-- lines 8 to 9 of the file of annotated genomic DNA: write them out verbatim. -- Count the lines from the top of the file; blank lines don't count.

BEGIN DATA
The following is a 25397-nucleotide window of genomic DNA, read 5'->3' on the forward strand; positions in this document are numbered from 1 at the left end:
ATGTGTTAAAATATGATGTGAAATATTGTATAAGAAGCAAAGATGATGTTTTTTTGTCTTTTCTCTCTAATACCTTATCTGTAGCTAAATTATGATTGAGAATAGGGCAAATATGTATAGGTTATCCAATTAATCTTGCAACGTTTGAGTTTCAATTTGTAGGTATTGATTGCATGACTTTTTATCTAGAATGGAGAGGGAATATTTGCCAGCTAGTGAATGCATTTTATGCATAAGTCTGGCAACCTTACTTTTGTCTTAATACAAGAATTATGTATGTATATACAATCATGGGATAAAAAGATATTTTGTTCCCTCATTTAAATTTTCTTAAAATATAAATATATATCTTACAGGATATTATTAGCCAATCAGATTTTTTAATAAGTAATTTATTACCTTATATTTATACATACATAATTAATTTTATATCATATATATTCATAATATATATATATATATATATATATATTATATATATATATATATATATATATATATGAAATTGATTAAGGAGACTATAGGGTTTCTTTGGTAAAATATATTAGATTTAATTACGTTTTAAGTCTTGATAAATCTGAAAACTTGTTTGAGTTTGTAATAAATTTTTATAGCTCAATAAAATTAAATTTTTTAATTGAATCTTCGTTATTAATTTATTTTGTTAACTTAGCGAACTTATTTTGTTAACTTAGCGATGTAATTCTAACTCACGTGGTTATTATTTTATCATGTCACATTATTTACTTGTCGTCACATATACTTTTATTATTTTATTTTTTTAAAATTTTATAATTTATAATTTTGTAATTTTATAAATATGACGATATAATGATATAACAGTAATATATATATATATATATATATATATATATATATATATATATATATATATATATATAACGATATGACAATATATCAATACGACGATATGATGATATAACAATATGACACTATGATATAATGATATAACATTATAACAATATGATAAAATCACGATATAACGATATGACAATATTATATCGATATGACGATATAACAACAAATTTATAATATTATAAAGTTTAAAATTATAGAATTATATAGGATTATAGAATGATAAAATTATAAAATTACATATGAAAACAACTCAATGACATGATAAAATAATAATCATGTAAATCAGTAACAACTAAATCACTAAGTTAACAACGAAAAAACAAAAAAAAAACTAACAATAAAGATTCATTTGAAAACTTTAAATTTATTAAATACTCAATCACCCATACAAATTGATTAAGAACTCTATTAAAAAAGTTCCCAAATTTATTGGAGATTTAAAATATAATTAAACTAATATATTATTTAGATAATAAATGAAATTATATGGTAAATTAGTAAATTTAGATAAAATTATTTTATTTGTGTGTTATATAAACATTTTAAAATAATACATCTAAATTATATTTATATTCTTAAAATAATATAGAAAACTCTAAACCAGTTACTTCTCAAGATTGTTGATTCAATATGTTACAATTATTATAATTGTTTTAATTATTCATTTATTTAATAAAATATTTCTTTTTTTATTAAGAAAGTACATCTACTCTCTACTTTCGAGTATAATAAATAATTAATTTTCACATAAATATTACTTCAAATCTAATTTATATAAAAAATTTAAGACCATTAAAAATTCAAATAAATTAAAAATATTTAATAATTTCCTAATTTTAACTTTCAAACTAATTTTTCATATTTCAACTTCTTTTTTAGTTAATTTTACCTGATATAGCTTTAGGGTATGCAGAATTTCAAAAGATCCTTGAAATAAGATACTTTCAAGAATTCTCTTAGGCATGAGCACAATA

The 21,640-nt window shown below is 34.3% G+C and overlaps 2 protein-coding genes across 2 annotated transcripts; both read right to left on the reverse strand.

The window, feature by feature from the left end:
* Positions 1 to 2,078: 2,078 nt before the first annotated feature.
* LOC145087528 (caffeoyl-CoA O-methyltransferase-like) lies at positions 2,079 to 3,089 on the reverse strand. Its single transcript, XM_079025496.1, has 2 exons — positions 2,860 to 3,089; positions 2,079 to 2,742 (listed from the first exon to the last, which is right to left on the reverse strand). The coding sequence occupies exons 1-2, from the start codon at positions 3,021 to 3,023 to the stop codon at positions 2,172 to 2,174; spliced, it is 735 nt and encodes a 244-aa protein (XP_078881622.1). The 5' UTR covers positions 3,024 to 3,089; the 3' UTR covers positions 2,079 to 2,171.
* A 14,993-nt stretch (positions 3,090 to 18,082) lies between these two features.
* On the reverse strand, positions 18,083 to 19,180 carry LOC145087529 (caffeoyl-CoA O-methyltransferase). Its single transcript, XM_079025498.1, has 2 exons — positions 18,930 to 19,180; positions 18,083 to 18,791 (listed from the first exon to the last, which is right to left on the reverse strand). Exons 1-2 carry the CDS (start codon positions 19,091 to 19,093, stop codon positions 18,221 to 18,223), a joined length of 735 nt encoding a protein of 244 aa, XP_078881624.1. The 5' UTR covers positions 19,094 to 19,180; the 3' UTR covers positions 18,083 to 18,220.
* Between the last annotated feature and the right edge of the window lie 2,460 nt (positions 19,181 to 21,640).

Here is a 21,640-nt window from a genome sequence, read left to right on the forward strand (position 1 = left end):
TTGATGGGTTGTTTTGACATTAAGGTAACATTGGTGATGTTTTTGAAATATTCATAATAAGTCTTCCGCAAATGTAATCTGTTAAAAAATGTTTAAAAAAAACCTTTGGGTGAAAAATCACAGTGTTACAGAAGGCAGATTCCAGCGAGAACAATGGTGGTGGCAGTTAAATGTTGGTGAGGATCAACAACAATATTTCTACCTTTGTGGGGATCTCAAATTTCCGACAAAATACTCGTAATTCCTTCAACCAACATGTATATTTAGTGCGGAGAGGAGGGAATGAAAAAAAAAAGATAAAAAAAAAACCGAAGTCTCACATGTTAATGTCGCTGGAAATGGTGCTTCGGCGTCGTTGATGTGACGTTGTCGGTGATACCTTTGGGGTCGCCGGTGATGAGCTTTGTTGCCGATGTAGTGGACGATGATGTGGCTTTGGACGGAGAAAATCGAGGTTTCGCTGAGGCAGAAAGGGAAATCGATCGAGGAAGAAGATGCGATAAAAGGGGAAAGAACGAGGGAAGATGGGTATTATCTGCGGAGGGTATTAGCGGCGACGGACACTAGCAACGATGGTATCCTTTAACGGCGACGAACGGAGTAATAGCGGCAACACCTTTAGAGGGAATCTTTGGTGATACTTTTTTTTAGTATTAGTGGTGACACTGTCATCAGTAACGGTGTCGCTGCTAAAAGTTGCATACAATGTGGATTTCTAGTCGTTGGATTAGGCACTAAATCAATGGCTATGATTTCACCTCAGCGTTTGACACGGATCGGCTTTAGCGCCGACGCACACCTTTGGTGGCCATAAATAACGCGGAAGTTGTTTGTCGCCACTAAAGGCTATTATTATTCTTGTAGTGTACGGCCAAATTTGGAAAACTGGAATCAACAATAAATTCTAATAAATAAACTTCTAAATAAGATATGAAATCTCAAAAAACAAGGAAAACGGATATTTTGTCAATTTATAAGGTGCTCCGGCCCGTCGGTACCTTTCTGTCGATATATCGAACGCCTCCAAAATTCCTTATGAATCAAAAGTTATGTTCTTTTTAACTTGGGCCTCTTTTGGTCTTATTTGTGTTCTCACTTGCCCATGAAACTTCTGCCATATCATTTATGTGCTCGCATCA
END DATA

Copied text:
* On the reverse strand, positions 18,083 to 19,180 carry LOC145087529 (caffeoyl-CoA O-methyltransferase). Its single transcript, XM_079025498.1, has 2 exons — positions 18,930 to 19,180; positions 18,083 to 18,791 (listed from the first exon to the last, which is right to left on the reverse strand). Exons 1-2 carry the CDS (start codon positions 19,091 to 19,093, stop codon positions 18,221 to 18,223), a joined length of 735 nt encoding a protein of 244 aa, XP_078881624.1. The 5' UTR covers positions 19,094 to 19,180; the 3' UTR covers positions 18,083 to 18,220.
* Between the last annotated feature and the right edge of the window lie 2,460 nt (positions 19,181 to 21,640).